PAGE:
The health care industry's shift toward EHRs has spiked demand for nurse informaticists, a position that combines a nurse's traditional skillset with expertise in systems, analysis, and design, Jeff Kauflin writes for Forbes.
Defining the role
According to Joyce Sensmeier, VP of informatics at HIMSS, most hospitals now have EHRs, but a hospital can't rely on engineers or traditional IT workers to introduce and manage these systems because they don't have the clinical expertise to prevent potentially life-threatening technical errors.
So instead, hospitals are turning to nurse informaticists, who generate and oversee the processes by which people use EHRs. These staff members, whose annual salaries average more than $100,000, dedicate time to streamlining EHR processes for nurses and caregivers. They also vigorously test their data to ensure the accurate and timely transmission of data between devices and systems, such as making sure that vital signs measured by a heart monitor are correctly integrated into a patient's EHR.
In addition, a nurse informaticist helps manage a hospital's research projects. That role is particularly helpful as the U.S. health system moves toward value-based care, Kauflin writes, given that the shift requires hospitals to carefully monitor how patients respond to care.
A growing field
While the demand for nurse informaticists is growing rapidly, the position itself isn't new, Kauflin writes. According to Sensmeier, "the American Nurses Association blessed it as a specialty in the early 1990s," when hospitals first began adopting EHR systems.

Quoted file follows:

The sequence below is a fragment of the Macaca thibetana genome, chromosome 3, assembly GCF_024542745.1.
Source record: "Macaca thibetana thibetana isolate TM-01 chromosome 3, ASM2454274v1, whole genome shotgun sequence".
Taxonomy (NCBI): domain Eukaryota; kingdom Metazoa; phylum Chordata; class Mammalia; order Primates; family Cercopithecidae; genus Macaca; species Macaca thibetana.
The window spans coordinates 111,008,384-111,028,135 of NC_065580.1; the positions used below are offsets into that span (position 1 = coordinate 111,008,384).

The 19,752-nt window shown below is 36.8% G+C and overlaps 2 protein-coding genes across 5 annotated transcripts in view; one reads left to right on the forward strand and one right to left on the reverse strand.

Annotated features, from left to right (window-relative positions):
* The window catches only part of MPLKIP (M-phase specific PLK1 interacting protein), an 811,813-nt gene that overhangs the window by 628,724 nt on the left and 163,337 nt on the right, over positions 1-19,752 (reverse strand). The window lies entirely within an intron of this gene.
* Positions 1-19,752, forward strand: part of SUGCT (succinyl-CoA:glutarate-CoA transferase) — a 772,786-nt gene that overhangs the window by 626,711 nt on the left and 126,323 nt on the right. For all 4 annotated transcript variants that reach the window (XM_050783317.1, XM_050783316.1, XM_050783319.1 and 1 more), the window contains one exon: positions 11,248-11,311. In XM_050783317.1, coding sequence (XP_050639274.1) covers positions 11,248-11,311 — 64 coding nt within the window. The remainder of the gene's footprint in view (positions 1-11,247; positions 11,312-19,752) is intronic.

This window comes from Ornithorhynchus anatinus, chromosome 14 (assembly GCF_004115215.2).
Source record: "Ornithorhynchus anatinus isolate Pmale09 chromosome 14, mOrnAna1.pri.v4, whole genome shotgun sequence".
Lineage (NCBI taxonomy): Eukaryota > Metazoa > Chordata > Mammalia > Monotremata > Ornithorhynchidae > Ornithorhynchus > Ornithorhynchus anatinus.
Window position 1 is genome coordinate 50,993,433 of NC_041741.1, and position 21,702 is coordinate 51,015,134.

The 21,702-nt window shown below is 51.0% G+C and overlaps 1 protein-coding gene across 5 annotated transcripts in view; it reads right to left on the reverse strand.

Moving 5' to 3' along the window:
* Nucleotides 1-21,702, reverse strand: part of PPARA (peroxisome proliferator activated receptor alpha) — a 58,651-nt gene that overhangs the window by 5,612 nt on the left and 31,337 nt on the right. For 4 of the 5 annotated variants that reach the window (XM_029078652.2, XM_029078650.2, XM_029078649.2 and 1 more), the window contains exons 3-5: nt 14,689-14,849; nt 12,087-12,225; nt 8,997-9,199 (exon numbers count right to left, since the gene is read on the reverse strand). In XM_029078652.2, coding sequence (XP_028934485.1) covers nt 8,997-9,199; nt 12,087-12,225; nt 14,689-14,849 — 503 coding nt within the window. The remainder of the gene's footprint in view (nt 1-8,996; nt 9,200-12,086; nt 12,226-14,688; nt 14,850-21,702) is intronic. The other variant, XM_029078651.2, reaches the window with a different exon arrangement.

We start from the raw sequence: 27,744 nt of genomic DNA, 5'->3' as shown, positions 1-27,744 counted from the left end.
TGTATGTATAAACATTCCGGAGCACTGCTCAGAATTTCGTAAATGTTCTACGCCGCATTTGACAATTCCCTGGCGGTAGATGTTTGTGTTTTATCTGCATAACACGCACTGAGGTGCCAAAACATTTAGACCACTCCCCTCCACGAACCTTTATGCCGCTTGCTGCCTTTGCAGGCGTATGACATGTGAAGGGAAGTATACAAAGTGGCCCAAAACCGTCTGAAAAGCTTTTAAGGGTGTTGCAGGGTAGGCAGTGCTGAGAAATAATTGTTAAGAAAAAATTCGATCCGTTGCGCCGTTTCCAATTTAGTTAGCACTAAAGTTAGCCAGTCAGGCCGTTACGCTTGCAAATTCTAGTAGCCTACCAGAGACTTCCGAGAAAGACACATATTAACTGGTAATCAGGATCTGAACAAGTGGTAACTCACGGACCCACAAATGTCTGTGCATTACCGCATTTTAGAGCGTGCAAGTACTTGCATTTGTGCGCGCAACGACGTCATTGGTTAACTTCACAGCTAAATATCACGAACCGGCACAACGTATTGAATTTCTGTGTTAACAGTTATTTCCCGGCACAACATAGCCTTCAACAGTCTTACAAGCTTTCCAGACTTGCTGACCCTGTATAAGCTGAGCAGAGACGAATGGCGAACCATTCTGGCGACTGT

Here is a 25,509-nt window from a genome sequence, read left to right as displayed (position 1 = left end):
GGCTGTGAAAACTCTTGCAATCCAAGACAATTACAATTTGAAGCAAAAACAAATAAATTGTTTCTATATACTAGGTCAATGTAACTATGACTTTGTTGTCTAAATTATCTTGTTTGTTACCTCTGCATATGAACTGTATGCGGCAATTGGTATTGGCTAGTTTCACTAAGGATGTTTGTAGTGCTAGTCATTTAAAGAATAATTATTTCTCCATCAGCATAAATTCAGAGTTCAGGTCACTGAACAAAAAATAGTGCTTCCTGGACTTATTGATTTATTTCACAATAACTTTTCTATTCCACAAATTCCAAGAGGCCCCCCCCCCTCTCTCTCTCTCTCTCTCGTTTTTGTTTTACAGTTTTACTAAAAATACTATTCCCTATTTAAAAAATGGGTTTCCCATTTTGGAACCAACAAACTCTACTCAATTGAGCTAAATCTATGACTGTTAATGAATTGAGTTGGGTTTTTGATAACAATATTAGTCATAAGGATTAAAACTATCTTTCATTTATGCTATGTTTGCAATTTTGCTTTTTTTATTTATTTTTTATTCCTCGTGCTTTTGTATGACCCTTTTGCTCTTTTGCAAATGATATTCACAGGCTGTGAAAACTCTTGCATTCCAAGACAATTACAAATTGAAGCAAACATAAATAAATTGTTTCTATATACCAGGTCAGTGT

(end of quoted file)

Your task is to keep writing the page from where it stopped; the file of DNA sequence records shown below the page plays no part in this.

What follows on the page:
But "the field has really exploded since then," Sensmeier said. According to recent HIMSS research, one-third of surveyed health care organizations said they employed a chief nursing information officer, a position that typically oversees the hospital's nurse informaticists and involves monitoring health IT systems. In fact, in Sensmeier's opinion, every hospital in the country likely has at least one nurse informaticist.
Where to start
According to Sensmeier, people interested in the nurse informaticist role should look to the Midwest, the East Coast, and the West Coast. The Midwest in particular, she said, has "a lot of the biggest health systems," and "to be paying nurses this salary, it takes a strong health system." She also said people should look to some universities and health technology startups, such as KenSci.
If interested in the role, Sensmeier recommended that people first get a nursing degree, garner some real-world nursing experience, and then attend grad school for a master's degree in either health or nursing informatics (Kauflin, Forbes, 6/13).
Why the EHR life cycle is just like raising a child
A successful EHR system requires budget, resources, and planning—not only before it goes live, but after as well.
In fact, the process of implementing, deploying, maintaining, and optimizing an EHR system is similar to that of raising a child—each stage of the process requiring a unique subset of people to ensure its success. Learn more about the seven stages of the EHR life cycle in this infographic.